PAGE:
Cyprus to slash deficit with an eye on eurozone entry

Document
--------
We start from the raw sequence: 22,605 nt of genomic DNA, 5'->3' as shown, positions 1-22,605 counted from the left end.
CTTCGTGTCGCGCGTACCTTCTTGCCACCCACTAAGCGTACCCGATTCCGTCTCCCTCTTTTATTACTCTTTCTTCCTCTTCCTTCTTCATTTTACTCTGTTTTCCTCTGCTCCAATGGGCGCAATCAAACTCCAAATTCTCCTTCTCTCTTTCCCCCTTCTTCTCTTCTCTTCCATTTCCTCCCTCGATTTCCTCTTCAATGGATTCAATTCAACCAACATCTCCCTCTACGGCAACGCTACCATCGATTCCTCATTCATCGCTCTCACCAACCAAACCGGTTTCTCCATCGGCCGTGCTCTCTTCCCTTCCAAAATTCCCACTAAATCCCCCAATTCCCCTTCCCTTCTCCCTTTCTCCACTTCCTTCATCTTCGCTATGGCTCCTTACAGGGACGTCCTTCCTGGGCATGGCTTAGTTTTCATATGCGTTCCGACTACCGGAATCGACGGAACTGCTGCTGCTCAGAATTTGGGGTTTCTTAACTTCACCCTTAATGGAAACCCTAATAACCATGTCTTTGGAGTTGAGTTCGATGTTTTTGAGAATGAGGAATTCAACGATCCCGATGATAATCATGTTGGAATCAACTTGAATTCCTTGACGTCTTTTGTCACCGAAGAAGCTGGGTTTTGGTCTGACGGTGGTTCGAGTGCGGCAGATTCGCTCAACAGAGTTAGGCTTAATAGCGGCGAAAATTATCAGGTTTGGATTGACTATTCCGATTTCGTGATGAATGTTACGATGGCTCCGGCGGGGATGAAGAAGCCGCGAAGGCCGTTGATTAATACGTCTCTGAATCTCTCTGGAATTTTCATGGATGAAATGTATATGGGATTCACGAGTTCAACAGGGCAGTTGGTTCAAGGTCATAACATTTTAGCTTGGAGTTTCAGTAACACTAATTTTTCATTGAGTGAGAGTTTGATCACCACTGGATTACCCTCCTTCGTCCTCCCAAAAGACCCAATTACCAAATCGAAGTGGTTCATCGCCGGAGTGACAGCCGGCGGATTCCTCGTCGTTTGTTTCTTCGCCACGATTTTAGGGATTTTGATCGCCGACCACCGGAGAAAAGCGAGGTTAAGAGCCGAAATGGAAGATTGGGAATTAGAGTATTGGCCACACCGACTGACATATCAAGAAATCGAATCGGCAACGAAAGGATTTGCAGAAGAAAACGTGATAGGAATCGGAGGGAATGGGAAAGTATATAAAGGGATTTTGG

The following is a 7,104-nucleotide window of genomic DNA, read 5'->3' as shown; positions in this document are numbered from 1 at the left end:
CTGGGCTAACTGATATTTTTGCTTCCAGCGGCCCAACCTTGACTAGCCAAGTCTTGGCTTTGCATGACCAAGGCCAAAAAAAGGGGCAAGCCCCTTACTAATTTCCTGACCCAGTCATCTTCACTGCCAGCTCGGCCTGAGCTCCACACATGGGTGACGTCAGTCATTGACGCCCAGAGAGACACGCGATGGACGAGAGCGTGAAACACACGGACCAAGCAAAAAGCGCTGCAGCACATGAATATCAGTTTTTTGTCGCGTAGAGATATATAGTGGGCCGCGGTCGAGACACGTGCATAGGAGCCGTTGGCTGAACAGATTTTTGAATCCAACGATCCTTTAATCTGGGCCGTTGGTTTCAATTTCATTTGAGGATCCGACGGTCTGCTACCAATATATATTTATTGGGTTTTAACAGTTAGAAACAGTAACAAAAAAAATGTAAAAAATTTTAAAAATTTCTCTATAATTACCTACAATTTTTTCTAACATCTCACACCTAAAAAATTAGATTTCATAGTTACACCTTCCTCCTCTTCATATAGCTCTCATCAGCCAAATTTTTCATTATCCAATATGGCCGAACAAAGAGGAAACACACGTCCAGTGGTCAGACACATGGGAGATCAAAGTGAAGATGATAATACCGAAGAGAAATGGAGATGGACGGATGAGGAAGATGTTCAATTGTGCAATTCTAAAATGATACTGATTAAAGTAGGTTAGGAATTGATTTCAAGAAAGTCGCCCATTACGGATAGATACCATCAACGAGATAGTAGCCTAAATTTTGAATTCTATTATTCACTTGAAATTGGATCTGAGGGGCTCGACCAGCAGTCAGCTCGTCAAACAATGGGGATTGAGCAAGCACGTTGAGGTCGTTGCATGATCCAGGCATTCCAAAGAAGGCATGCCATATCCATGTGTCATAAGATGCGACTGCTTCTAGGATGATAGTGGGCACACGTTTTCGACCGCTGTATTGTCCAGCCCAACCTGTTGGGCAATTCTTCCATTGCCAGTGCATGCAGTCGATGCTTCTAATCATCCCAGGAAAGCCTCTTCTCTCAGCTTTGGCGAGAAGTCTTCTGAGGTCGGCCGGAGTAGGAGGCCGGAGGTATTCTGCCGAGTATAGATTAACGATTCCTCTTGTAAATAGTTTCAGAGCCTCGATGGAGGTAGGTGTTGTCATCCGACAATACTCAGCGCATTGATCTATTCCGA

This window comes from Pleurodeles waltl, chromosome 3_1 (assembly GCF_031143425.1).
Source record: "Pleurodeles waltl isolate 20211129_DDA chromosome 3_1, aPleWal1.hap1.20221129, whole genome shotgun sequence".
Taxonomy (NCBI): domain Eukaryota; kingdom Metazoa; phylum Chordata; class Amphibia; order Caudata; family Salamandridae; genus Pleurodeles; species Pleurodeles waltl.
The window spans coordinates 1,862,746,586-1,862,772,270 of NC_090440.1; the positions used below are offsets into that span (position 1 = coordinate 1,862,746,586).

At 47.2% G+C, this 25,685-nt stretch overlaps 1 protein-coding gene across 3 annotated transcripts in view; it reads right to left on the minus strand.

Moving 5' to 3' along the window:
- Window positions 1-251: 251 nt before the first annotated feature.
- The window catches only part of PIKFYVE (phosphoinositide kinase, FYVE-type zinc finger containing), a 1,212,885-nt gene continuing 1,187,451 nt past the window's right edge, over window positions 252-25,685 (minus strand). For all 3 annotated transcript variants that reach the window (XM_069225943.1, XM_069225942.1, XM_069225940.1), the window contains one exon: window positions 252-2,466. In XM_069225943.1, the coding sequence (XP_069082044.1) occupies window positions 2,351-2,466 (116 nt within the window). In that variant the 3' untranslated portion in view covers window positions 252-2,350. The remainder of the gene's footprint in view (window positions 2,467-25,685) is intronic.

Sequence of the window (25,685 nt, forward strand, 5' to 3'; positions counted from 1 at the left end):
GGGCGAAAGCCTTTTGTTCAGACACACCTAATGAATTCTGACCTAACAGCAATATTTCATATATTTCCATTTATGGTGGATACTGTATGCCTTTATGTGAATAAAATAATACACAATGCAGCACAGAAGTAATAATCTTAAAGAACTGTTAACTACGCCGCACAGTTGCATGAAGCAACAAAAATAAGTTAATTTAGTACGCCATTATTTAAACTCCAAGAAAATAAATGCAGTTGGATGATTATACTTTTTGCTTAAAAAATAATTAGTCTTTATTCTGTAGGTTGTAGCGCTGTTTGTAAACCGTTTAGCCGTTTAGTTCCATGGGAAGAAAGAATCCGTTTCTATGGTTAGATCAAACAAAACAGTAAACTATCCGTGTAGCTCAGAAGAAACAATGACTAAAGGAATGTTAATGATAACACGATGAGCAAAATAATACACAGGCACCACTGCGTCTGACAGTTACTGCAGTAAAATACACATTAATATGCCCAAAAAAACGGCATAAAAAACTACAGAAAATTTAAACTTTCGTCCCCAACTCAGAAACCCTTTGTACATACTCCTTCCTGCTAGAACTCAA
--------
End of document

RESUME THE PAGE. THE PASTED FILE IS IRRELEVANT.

NICOSIA – Cyprus produced a 2006 budget yesterday with a deficit of 3.7 percent of GDP, but said it planned cost-cutting measures which would more than halve that figure. This would allow it to meet its stated target of joining the eurozone in January 2008. Planned cost savings not included in the 2006 budget figures are expected to pull the deficit down to 1.7 percent of GDP, Finance Minister Makis Keravnos said. «The budget is tailored to meet our target of eliminating the (budget) deficit and reducing public debt for Cyprus’s admission into the eurozone on January 1, 2008,» Keravnos said. Cyprus has been tackling high deficits and debt figures for years. It has to cut its budget deficit to below 3 percent to qualify for eurozone admission, and show declines in public debt. It pegged its pound to the euro stabilization mechanism ERM-2 as a precursor to euro adoption in April 2005. In numerical terms, the 2006 budget puts state spending at 3.8 billion pounds ($8.17 billion) on revenue of 3.19 billion. The figures concern only the southern parts of Cyprus run by an internationally recognized government. The north is a breakaway Turkish Cypriot state. A key feature in the austerity drive is authorities’ pledge to clamp down on tax evasion, launch a broad review of charges for the services it provides for the public, outsource non-essential services and raise retirement ages to cut down on pension bills. Cutting the 2006 deficit from 3.7 percent as it now appears in the books to 1.7 percent hinged on implementing a later retirement age in the public sector and increasing state charges in real estate transactions, Keravnos said. The budget will be tabled to parliament on October 6. It also cuts the public debt forecast to 66.3 percent of gross domestic product next year from a projected 69 percent in 2005. Keravnos, appointed in 2003 and a chief architect of the European Union-approved plans for savings, was non-committal on persistent rumors he was poised to resign to take up a post in the private sector. «I’ve not resigned yet. If and when I am ready to talk about that I will,» he said.